hoist() allows you to selectively pull components of a list-column into their own top-level columns, using the same syntax as purrr::pluck().

Learn more in vignette("rectangle").

Usage

hoist(
.data,
.col,
...,
.remove = TRUE,
.simplify = TRUE,
.ptype = NULL,
.transform = NULL
)

Arguments

.data

A data frame.

.col

<tidy-select> List-column to extract components from.

...

<dynamic-dots> Components of .col to turn into columns in the form col_name = "pluck_specification". You can pluck by name with a character vector, by position with an integer vector, or with a combination of the two with a list. See purrr::pluck() for details.

The column names must be unique in a call to hoist(), although existing columns with the same name will be overwritten. When plucking with a single string you can choose to omit the name, i.e. hoist(df, col, "x") is short-hand for hoist(df, col, x = "x").

.remove

If TRUE, the default, will remove extracted components from .col. This ensures that each value lives only in one place. If all components are removed from .col, then .col will be removed from the result entirely.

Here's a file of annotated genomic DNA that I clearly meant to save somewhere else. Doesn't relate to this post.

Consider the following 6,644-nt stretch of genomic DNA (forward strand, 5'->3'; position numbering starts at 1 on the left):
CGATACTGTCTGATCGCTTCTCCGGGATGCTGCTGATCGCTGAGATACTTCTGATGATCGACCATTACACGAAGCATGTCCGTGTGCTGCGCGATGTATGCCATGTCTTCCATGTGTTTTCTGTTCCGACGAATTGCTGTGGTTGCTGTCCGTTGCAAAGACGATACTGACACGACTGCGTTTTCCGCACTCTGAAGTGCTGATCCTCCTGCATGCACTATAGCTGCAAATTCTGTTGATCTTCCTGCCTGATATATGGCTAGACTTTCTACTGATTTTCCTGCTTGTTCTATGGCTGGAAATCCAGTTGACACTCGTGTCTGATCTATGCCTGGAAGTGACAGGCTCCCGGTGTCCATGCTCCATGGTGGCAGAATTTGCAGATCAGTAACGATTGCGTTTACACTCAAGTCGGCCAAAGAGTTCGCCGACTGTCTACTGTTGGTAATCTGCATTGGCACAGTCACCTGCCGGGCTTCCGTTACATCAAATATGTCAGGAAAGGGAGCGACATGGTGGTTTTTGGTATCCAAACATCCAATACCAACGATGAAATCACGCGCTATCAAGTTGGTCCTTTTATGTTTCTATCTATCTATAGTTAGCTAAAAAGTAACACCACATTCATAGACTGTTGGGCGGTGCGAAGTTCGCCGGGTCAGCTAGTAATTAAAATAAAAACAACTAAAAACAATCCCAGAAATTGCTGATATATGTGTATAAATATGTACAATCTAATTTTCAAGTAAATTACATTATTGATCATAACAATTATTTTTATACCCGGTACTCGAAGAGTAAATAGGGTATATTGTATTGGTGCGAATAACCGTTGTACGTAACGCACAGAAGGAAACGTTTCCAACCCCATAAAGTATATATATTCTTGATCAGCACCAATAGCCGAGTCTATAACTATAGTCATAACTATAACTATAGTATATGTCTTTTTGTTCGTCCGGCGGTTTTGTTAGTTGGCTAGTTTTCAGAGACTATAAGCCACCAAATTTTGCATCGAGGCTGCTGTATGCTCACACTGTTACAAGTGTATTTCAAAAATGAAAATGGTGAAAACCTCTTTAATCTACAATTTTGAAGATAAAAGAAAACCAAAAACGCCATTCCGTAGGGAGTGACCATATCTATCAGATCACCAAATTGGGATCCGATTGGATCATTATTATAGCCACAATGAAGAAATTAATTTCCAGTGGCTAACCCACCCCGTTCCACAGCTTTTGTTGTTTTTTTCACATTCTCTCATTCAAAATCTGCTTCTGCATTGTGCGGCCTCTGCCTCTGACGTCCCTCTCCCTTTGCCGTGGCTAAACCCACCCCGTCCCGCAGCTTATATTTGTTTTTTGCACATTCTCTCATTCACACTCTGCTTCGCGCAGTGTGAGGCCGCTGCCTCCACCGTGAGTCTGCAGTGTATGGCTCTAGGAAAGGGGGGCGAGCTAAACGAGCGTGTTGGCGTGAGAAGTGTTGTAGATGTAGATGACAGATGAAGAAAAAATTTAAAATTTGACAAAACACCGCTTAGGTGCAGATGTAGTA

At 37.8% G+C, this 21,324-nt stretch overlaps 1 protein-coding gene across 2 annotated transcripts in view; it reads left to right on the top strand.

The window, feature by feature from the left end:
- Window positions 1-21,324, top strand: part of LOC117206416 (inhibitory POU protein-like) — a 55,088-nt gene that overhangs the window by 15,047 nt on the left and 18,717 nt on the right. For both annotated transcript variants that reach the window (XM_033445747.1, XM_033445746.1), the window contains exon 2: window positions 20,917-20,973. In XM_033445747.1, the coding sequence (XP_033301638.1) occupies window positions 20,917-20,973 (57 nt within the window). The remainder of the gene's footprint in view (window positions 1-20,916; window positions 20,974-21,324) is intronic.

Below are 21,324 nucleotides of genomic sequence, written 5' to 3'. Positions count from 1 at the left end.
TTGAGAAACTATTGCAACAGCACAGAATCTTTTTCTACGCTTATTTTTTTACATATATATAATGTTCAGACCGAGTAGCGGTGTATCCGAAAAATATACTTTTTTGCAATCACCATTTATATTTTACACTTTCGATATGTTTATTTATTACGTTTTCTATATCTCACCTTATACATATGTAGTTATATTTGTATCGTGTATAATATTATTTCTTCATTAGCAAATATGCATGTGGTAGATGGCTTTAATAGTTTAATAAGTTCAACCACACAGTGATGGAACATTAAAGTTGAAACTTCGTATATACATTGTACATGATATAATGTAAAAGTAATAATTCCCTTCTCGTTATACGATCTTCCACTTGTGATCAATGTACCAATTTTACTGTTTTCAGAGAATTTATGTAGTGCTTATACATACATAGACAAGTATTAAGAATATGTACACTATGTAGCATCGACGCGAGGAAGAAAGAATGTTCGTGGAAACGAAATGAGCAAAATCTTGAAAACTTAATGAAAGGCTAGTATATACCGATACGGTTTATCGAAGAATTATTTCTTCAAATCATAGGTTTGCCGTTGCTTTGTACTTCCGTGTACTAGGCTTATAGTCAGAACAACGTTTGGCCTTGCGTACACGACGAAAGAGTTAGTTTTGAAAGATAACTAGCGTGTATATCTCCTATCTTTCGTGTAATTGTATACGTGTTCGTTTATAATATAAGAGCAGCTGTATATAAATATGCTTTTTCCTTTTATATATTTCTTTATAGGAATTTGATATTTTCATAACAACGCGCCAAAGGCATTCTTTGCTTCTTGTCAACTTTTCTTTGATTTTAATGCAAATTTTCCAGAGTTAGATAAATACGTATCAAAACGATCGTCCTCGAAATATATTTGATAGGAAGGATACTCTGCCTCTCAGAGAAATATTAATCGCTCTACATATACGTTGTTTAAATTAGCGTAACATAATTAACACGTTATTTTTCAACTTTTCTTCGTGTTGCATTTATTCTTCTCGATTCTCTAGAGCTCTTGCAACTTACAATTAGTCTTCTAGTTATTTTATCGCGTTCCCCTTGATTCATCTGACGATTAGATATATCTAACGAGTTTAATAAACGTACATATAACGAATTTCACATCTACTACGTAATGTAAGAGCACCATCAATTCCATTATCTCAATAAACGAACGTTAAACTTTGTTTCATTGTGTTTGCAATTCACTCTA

.simplify

If TRUE, will attempt to simplify lists of length-1 vectors to an atomic vector. Can also be a named list containing TRUE or FALSE declaring whether or not to attempt to simplify a particular column. If a named list is provided, the default for any unspecified columns is TRUE.

.ptype

Optionally, a named list of prototypes declaring the desired output type of each component. Alternatively, a single empty prototype can be supplied, which will be applied to all components. Use this argument if you want to check that each element has the type you expect when simplifying.

If a ptype has been specified, but simplify = FALSE or simplification isn't possible, then a list-of column will be returned and each element will have type ptype.

.transform

Optionally, a named list of transformation functions applied to each component. Alternatively, a single function can be supplied, which will be applied to all components. Use this argument if you want to transform or parse individual elements as they are extracted.

When both ptype and transform are supplied, the transform is applied before the ptype.

Other rectangling: unnest_longer(), unnest_wider(), unnest()

Examples

df <- tibble(
character = c("Toothless", "Dory"),
list(
species = "dragon",
color = "black",
films = c(
"How to Train Your Dragon 2",
"How to Train Your Dragon: The Hidden World"
)
),
list(
species = "blue tang",
color = "blue",
films = c("Finding Nemo", "Finding Dory")
)
)
)
df
#> # A tibble: 2 × 2
#>   <chr>     <list>
#> 1 Toothless <named list [3]>
#> 2 Dory      <named list [3]>

# Extract only specified components